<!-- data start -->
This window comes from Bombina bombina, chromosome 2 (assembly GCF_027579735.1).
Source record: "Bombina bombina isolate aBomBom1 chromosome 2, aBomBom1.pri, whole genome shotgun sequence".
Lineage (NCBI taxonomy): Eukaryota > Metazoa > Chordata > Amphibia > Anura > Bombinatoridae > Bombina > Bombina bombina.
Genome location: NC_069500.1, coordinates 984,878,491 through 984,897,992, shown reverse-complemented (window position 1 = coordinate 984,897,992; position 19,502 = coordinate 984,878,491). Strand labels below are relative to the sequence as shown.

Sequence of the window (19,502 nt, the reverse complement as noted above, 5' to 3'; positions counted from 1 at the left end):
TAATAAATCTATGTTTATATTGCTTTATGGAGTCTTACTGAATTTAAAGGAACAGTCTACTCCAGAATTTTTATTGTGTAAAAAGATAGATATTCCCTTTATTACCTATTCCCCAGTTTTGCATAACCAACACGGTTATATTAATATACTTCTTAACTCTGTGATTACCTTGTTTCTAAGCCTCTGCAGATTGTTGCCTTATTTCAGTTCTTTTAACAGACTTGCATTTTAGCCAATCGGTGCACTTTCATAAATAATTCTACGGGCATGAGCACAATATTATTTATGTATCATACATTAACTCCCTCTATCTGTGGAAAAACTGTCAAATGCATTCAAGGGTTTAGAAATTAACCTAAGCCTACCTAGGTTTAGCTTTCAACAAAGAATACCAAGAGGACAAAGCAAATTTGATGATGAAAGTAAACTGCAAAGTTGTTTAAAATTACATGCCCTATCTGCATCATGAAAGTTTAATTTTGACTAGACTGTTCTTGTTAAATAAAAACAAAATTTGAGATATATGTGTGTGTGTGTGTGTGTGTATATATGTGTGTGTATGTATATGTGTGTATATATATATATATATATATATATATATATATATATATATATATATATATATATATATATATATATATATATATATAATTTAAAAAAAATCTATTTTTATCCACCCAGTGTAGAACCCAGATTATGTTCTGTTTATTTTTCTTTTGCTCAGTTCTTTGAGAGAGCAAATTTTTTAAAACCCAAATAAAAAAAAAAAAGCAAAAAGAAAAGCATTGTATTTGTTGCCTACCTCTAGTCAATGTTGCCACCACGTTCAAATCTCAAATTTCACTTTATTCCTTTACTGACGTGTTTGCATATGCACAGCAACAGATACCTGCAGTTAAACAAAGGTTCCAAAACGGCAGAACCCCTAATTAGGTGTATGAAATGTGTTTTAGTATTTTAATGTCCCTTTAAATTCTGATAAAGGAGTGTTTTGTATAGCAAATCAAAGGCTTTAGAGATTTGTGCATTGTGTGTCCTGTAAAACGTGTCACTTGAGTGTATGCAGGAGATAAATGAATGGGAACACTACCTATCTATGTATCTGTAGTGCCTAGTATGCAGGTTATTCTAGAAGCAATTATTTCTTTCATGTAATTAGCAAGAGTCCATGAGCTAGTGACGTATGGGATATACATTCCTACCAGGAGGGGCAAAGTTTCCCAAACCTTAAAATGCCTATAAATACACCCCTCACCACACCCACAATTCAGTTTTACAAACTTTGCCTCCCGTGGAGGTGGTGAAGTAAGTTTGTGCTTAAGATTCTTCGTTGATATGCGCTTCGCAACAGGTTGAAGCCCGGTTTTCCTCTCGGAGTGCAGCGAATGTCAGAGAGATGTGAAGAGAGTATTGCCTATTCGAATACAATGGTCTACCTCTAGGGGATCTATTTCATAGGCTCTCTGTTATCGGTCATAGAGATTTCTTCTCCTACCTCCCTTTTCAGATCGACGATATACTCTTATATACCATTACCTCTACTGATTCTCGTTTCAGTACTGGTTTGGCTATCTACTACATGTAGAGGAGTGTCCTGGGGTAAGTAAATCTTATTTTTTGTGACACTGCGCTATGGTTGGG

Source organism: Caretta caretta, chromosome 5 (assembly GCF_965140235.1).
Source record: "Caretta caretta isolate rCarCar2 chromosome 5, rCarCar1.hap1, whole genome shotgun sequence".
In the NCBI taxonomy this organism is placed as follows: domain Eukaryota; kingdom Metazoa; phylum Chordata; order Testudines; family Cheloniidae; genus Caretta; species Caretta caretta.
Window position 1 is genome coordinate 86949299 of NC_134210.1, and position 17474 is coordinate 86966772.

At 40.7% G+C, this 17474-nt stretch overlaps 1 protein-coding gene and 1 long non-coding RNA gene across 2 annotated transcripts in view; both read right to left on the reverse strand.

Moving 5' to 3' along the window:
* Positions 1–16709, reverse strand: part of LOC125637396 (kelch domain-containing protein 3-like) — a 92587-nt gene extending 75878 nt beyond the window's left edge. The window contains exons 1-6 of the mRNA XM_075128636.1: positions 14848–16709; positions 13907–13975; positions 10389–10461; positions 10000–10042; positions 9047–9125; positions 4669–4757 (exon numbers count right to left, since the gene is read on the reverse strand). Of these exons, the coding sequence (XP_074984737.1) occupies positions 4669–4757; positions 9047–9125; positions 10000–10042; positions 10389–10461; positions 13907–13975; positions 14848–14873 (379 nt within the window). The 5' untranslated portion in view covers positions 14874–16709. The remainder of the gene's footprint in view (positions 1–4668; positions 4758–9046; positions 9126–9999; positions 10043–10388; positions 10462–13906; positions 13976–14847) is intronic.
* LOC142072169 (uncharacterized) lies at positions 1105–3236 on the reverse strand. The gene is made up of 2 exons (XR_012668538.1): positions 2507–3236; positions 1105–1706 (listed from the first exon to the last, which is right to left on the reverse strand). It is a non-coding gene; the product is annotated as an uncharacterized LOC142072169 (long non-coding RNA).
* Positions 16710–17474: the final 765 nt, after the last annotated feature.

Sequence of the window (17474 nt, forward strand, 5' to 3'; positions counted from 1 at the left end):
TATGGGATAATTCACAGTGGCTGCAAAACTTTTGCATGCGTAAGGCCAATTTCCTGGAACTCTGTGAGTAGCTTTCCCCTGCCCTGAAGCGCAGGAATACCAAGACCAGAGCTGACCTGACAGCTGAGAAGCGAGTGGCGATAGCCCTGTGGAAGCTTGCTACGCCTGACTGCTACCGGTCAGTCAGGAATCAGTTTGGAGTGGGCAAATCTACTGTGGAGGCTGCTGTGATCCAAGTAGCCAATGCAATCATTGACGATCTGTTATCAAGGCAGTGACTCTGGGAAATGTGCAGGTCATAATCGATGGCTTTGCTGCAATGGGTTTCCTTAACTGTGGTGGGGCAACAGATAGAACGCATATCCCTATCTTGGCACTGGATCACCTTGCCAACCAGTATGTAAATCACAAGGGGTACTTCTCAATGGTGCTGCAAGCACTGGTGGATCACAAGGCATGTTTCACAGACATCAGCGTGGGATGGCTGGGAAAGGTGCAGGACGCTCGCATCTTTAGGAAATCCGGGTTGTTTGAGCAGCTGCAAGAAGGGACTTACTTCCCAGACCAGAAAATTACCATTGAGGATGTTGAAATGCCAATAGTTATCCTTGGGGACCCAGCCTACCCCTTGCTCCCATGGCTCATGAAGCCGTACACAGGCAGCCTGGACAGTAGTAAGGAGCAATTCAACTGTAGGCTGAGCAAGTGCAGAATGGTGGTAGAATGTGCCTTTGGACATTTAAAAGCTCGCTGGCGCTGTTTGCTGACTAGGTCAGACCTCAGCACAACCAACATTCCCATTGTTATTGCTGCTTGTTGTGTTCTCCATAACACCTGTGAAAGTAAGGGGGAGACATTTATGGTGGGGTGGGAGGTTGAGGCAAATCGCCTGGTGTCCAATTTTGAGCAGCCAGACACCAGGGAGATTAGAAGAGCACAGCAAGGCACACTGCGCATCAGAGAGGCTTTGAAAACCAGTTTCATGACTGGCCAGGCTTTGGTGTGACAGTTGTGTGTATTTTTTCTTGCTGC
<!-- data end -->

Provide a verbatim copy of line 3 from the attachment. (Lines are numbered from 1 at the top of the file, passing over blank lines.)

Lineage (NCBI taxonomy): Eukaryota > Metazoa > Chordata > Amphibia > Anura > Bombinatoridae > Bombina > Bombina bombina.